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A Path to Ownership

I have a pet peeve about the conversation around economic development: people always talk about “jobs, jobs, jobs.” For me, this represents an avoidance of some very deep basic issues, and it’s also out of step with the times and the place in which we find ourselves. Let me be clear that I’m not somehow denying that people have to work, or that there is important work to do. This point brings to mind a story that went around at the time of the recent recession, in which a father was trying to explain to his little child what unemployment meant. Finally the child asked, “Well, has all the work been done?” Right. And not only is there work to be done, but work is part of life. If you listen to Freud (at least in this regard), it is right up there amongst the essentials of life, along with love.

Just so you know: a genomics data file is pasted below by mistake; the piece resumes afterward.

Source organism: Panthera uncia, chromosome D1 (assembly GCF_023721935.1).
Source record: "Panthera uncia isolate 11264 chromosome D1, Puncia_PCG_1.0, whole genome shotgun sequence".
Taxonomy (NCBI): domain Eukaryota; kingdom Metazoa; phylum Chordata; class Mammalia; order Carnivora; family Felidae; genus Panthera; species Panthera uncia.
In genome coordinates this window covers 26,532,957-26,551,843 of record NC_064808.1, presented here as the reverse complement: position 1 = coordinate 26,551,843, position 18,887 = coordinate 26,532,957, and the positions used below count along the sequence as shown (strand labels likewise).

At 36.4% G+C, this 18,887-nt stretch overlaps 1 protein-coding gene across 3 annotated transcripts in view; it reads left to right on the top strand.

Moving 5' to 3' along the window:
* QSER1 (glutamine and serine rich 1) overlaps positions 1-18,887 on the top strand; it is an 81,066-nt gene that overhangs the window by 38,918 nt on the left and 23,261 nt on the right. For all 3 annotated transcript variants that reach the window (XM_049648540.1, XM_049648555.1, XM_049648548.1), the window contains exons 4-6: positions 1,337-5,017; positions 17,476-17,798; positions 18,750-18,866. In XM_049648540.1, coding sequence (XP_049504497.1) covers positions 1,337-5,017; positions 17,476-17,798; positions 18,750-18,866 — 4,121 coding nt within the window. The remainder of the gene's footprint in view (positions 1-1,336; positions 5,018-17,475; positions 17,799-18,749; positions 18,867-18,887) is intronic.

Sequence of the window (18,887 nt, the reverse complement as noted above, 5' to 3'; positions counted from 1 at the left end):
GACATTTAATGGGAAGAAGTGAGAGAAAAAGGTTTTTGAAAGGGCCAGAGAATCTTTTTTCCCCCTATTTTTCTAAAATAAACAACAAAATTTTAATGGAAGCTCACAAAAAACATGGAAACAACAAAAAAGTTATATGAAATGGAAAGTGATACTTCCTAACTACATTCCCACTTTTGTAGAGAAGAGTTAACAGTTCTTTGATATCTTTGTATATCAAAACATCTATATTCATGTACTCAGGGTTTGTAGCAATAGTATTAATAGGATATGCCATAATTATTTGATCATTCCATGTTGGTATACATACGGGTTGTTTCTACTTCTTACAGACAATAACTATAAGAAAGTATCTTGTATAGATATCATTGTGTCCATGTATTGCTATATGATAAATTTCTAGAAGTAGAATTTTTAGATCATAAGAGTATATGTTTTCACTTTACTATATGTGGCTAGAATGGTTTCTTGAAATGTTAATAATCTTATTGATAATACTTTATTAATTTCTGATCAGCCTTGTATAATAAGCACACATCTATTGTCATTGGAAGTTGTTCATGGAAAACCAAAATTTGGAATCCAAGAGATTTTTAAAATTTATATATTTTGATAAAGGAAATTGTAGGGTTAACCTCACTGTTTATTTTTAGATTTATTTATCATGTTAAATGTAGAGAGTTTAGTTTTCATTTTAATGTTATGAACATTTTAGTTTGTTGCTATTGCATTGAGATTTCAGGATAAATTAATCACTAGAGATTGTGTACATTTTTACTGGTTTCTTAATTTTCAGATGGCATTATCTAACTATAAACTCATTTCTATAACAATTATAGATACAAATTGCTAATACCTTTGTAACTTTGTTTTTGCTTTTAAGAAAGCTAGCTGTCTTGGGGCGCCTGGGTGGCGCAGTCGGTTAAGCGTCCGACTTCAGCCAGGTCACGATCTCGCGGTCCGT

So what’s wrong with focusing on jobs as the answer in economic development? Simply put, the shortcoming is that it avoids the issue of ownership. Historically, of course, there has been tremendous polarization around this question. Absolutists on either end of the political spectrum have staked out rigid positions that have made real progress slow and difficult. One “middle-way” innovation of note was the employee stock ownership plan (ESOP), pioneered by Louis Kelso in the 1950s, which brought employee ownership into the mainstream for the large enterprise. Today we take it for granted that various kinds of employee ownership structures exist. At the level of large corporations, however, ESOPs have had a somewhat mixed record. Emblematic of that for me is the sort of situation where you have an employee-owned airline and the pilots and flight attendants are locked in bitter, destructive contract negotiations. A lot of this has to do with the overall climate of business in the modern world, but it also speaks to the predominant attitudes of workers. Yes, the modern corporation is an impersonal, profit-driven, extractive entity, but workers tend to mirror that attitude with their demands.